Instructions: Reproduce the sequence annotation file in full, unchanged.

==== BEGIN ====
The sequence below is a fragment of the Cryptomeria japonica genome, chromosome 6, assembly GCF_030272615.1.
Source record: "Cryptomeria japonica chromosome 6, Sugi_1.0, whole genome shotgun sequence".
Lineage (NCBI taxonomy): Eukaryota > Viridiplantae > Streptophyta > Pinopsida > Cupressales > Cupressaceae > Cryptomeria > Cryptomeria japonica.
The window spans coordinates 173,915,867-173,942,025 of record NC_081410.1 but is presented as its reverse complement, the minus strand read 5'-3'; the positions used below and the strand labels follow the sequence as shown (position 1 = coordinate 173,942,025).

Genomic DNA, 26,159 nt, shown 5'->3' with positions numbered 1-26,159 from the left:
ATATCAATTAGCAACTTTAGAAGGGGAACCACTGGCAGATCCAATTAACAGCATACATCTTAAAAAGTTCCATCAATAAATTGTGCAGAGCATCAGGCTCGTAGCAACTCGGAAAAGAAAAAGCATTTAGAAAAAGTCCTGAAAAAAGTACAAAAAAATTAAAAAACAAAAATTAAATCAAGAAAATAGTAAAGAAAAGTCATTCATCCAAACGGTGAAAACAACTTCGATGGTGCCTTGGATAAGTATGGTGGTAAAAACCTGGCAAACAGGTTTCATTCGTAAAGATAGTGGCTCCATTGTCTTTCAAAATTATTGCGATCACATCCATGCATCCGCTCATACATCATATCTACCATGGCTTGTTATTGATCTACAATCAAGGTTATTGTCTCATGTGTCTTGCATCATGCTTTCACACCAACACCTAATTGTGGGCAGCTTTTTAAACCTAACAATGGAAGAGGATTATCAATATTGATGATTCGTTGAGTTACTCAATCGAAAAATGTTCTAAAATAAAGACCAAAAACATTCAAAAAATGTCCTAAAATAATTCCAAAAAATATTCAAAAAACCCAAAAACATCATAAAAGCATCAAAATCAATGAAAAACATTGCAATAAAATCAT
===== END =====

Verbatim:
The sequence below is a fragment of the Cryptomeria japonica genome, chromosome 6, assembly GCF_030272615.1.
Source record: "Cryptomeria japonica chromosome 6, Sugi_1.0, whole genome shotgun sequence".
Lineage (NCBI taxonomy): Eukaryota > Viridiplantae > Streptophyta > Pinopsida > Cupressales > Cupressaceae > Cryptomeria > Cryptomeria japonica.
The window spans coordinates 173,915,867-173,942,025 of record NC_081410.1 but is presented as its reverse complement, the minus strand read 5'-3'; the positions used below and the strand labels follow the sequence as shown (position 1 = coordinate 173,942,025).

Genomic DNA, 26,159 nt, shown 5'->3' with positions numbered 1-26,159 from the left:
ATATCAATTAGCAACTTTAGAAGGGGAACCACTGGCAGATCCAATTAACAGCATACATCTTAAAAAGTTCCATCAATAAATTGTGCAGAGCATCAGGCTCGTAGCAACTCGGAAAAGAAAAAGCATTTAGAAAAAGTCCTGAAAAAAGTACAAAAAAATTAAAAAACAAAAATTAAATCAAGAAAATAGTAAAGAAAAGTCATTCATCCAAACGGTGAAAACAACTTCGATGGTGCCTTGGATAAGTATGGTGGTAAAAACCTGGCAAACAGGTTTCATTCGTAAAGATAGTGGCTCCATTGTCTTTCAAAATTATTGCGATCACATCCATGCATCCGCTCATACATCATATCTACCATGGCTTGTTATTGATCTACAATCAAGGTTATTGTCTCATGTGTCTTGCATCATGCTTTCACACCAACACCTAATTGTGGGCAGCTTTTTAAACCTAACAATGGAAGAGGATTATCAATATTGATGATTCGTTGAGTTACTCAATCGAAAAATGTTCTAAAATAAAGACCAAAAACATTCAAAAAATGTCCTAAAATAATTCCAAAAAATATTCAAAAAACCCAAAAACATCATAAAAGCATCAAAATCAATGAAAAACATTGCAATAAAATCAT